Wednesday, January 04, 2017

Fu-Manchu Chapter Four

(I'm reading The Insidious Dr Fu-Manchu by Sax Rohmer, also known as The Mystery of Dr Fu-Manchu. Worth noting perhaps that the novel was originally published as separate stories; the first 3 chapters comprising The Zayat Kiss. We now proceed to the second story, The Severed Fingers)

Nayland Smith points out an article in the evening paper about a drowned lascar* and is confident that this is actually the dacoit that tried to kill them in the previous chapter, being punished for his failure. They are then called to see another body; Cadby, an undercover policeman at the docks. His left hand is mutilated and two fingers missing from his right. The same injuries were on the lascar/dacoit and on another dead policeman last week. Perhaps, they think, the deaths are related.

The 'clew' that caused them to call for Smith** was that Cadby had a Chinese pigtail attached to a bald wig shoved down his shirt. It doesn't fit Cadby and was made "for a most abnormal head." Cadby died of drowning, yet was a strong swimmer. They decide to go and collect his case book from his lodgings, but part way there Smith realises he has left the pigtail behind and sends Petrie on ahead. Splitting the party, always the best tactic!

Arriving there Petrie breaks the bad news to the landlady who has news of her own - a young lady is waiting in the rooms. What young lady? The Landlady says "God knows he was a good lad, and I like a mother to him; but she is not the girl I should have liked a son of mine to take up with."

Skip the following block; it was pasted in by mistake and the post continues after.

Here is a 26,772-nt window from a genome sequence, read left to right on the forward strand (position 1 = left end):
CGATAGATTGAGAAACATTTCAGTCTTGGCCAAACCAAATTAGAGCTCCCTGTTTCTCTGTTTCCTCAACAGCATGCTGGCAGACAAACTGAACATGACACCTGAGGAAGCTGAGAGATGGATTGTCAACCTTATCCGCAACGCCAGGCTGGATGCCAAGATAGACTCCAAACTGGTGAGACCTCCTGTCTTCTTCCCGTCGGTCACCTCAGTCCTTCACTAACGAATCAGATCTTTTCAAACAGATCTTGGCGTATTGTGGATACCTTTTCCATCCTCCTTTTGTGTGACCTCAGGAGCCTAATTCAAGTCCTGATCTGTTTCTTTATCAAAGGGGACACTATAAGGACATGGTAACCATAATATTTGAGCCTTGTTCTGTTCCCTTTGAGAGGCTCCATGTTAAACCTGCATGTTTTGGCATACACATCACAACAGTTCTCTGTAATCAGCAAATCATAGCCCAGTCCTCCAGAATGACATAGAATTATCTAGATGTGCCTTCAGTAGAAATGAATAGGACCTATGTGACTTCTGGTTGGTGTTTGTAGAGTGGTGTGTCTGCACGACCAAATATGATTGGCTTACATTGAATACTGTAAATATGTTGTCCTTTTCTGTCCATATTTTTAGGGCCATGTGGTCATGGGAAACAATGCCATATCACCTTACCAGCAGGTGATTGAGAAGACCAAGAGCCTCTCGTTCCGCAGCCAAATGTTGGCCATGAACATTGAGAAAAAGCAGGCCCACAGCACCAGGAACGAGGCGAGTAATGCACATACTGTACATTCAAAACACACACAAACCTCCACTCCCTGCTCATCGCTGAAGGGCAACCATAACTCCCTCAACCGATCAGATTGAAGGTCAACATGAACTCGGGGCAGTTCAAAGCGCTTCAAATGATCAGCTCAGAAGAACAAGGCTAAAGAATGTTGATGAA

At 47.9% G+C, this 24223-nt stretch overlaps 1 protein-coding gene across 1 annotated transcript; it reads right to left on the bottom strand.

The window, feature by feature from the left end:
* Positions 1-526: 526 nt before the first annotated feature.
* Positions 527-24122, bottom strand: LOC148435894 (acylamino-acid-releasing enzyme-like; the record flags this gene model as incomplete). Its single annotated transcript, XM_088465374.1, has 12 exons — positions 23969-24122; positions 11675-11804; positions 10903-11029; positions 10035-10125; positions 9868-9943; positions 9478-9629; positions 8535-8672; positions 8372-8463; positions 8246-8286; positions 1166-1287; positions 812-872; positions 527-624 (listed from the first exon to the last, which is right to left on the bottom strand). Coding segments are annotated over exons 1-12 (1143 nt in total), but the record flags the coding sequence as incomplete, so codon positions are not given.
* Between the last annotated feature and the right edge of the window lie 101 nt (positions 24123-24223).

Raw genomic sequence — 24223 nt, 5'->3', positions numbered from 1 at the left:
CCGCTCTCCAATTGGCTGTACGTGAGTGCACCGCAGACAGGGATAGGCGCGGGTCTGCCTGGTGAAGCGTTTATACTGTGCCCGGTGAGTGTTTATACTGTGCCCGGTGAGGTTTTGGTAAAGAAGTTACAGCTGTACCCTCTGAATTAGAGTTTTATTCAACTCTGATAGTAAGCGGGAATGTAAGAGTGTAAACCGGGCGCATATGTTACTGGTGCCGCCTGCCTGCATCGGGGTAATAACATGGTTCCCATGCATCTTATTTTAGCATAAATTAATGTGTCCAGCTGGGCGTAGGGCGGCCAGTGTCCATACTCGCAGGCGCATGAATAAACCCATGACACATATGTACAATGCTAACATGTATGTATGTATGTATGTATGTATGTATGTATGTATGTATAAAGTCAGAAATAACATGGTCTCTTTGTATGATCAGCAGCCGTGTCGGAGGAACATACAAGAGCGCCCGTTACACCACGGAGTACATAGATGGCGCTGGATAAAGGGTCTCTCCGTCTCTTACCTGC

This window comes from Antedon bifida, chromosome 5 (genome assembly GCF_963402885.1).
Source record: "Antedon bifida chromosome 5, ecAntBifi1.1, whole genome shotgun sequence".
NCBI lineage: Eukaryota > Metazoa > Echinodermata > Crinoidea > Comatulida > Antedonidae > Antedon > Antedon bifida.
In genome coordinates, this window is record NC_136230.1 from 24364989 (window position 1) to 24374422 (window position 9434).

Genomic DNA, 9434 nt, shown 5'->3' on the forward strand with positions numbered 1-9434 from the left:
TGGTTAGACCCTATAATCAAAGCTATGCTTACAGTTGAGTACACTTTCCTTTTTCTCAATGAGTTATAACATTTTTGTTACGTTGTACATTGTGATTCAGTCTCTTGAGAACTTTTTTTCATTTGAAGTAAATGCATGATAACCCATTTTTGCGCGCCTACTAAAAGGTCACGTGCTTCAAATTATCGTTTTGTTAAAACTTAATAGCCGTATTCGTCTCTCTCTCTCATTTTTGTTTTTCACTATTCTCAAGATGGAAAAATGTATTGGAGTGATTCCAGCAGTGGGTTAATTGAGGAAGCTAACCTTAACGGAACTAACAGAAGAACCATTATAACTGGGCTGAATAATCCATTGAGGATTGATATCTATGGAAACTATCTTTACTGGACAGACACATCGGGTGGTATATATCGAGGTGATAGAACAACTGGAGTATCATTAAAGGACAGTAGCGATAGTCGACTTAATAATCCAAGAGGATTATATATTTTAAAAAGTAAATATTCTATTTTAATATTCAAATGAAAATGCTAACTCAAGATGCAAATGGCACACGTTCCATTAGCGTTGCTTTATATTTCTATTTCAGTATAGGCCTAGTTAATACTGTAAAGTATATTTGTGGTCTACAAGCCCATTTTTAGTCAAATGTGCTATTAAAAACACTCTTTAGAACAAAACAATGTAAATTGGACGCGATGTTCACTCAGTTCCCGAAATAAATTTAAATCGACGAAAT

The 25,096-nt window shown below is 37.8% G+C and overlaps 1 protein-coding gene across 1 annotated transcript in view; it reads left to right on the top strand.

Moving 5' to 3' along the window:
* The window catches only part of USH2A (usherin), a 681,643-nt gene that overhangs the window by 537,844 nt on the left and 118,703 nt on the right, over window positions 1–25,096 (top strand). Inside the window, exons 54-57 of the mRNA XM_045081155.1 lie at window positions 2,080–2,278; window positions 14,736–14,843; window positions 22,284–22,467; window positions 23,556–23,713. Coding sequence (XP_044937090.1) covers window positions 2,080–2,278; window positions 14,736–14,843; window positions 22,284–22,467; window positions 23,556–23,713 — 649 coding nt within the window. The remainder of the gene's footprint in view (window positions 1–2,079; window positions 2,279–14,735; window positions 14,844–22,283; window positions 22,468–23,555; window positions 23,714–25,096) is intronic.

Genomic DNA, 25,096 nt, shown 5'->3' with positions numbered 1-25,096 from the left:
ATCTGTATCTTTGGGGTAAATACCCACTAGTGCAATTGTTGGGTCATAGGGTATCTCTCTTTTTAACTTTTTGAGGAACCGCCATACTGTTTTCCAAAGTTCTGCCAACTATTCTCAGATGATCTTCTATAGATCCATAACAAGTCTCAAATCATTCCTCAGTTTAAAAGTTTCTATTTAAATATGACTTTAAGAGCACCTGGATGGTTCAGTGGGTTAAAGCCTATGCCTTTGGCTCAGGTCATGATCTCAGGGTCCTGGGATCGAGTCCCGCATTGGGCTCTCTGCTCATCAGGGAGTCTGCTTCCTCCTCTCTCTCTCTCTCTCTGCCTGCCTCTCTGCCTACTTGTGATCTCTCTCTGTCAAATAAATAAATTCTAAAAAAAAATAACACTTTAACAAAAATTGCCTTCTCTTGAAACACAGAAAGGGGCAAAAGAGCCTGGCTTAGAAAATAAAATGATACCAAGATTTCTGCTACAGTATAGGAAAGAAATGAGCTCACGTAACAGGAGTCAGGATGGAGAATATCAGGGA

Petrie, who claims he would find this amusing at another time because it's 1912 and people had to make their own entertainment, goes to meet her. He recognises her. "She cowered against the desk by the window, a slim figure in a clinging silk gown, which alone explained Mrs. Dolan's distrust. The gaslight was turned very low, and her hat shadowed her face, but could not hide its startling beauty, could not mar the brilliancy of the skin, nor dim the wonderful eyes of this modern Delilah. For it was she!" No Petrie, tell us what you really think of her, it's not at all clear.

He questions her. She explains that she is a slave, that he has no reason to turn her to the police. He wavers: "At that moment I honestly would have given half of my worldly possessions to have been spared the decision which I knew I must come to." Only half Petrie? What a cad.

After a bit more desperate pleading - "Hide me from your police, from HIM, from everybody, and I will no longer be his slave." - he turns his back for a moment, pondering the burning paper ash in the fireplace and, of course, she leaves.

* A sailor from India or other parts of Asia

** Is he the only expert on Asia in London? Fu-Manchu's campaign already having an impact I see.

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